ISIS-Bound British Schoolgirls: Police Admit Mistakes in Investigation

PHOTO: (L-R) These images released by Scotland Yard show Kadiza Sultana, Amira Abase and Shamima Begum.PlayMetropolitan Police
WATCH Go Inside The Bus Station The ISIS-Bound Schoolgirls Passed Through

British authorities admitted mistakes in their investigation of three schoolgirls who left the United Kingdom to join ISIS, after their families complained police should have contacted them during an earlier investigation into the disappearance of a classmate.

Scotland Yard had met with Shamima Begum, Kadiza Sultana, and Amira Abase about the disappearance of a classmate at their school, the Bethnal Green Academy. The girls were given letters by investigators to take home that asked their parents for permission to take statements, but the girls hid the letters, the BBC reports.

Halima Khanon, Sultana's sister, told the BBC that if the family knew about the investigation, they would have "taken precautions with my sister."

In a statement, police said the parents were told about the meetings by a school official, and that when they met with the girls, they were being treated as witnesses in the case of their missing friend. Police said there was no reason to believe the girls planned to travel to Syria.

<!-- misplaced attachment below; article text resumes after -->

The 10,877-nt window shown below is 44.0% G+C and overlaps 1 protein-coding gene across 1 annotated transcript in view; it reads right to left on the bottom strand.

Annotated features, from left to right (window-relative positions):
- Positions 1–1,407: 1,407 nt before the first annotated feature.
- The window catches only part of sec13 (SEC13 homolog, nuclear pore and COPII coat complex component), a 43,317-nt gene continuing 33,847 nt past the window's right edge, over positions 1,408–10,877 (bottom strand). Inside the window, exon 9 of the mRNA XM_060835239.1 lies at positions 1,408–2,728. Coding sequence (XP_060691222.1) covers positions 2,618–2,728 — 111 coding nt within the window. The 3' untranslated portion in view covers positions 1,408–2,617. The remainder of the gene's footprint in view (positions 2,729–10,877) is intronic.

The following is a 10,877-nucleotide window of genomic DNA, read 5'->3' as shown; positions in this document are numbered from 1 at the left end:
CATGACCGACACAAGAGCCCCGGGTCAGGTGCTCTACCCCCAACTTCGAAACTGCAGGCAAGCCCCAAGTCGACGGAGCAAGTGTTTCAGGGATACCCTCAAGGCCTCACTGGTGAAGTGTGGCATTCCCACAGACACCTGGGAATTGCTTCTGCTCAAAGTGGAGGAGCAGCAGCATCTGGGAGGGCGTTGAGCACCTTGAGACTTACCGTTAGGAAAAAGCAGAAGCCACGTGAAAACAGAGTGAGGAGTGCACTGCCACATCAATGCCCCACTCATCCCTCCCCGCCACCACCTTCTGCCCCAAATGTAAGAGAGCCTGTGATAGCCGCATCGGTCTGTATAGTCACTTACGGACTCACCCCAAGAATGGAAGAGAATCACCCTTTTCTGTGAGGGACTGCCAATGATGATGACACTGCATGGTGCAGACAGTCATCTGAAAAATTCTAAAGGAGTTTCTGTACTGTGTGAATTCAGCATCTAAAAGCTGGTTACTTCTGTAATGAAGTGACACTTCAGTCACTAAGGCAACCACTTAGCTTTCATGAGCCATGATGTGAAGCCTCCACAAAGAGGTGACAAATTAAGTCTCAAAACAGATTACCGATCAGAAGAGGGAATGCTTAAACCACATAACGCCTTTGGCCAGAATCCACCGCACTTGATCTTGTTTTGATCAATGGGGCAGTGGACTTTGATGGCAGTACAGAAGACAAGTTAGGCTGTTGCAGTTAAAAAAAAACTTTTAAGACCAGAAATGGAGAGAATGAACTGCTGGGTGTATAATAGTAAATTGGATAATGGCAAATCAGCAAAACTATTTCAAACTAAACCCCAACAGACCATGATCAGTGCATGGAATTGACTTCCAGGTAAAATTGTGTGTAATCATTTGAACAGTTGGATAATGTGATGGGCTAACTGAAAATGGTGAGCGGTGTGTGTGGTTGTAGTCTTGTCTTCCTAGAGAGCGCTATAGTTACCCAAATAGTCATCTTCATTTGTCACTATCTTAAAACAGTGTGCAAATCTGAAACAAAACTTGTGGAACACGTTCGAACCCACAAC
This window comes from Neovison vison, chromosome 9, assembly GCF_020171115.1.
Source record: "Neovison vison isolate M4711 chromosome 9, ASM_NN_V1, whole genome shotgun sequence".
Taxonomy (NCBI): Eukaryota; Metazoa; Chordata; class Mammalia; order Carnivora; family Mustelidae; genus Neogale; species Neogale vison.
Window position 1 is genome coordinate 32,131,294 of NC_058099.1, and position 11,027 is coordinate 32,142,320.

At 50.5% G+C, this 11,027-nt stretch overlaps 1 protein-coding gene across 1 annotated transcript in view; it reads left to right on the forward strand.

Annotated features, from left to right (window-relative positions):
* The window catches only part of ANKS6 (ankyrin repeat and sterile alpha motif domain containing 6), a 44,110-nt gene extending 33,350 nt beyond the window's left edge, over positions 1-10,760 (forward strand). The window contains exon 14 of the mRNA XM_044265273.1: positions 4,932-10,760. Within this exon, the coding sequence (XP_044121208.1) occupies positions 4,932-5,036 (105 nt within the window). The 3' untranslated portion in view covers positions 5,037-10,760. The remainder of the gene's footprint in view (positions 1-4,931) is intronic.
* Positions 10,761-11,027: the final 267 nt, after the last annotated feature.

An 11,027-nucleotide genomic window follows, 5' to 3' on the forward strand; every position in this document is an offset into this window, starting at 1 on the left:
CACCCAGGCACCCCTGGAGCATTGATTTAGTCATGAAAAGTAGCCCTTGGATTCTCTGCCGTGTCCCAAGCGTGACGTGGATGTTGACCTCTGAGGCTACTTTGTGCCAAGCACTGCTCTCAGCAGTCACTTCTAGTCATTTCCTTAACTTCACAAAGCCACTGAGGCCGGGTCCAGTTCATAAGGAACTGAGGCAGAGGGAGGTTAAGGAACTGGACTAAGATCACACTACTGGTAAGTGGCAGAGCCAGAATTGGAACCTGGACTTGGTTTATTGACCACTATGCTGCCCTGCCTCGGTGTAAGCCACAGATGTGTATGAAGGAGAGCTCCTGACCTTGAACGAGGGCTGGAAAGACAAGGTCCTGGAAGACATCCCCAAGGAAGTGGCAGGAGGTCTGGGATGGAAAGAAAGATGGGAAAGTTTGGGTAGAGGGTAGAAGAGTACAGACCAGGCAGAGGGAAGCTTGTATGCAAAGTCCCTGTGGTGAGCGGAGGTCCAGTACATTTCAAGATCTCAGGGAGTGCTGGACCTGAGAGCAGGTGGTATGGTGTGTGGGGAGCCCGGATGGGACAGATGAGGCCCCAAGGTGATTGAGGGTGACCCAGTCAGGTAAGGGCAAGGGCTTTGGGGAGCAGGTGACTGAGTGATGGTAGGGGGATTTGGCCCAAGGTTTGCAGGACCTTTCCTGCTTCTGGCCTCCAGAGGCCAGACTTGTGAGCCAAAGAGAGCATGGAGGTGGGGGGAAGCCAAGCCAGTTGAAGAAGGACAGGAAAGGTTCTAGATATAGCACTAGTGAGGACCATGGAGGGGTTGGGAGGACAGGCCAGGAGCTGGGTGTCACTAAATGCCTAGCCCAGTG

"With the benefit of hindsight, we acknowledge that the letters could have been delivered direct to the parents," the police said in a statement.

PHOTO: CCTV footage reportedly captured three British schoolgirls in Istanbul as they headed to Syria to join ISIS on Feb. 17, 2015.Courtesy of BBC
CCTV footage reportedly captured three British schoolgirls in Istanbul as they headed to Syria to join ISIS on Feb. 17, 2015.

Begum and Abase, both 15, and Sultana, 16, were last seen February 17 when they boarded a flight from London's Gatwick Airport headed for Turkey.

Surveillance video obtained by the BBC shows the girls waiting in a bus station for about 18 hours. They then boarded a bus to Gaziantep, a Turkish border town that has gained notoriety for being portal for foreign fighters traveling to Syria.

ABC News' Alexander Mallin and The Associated Press contributed to this story.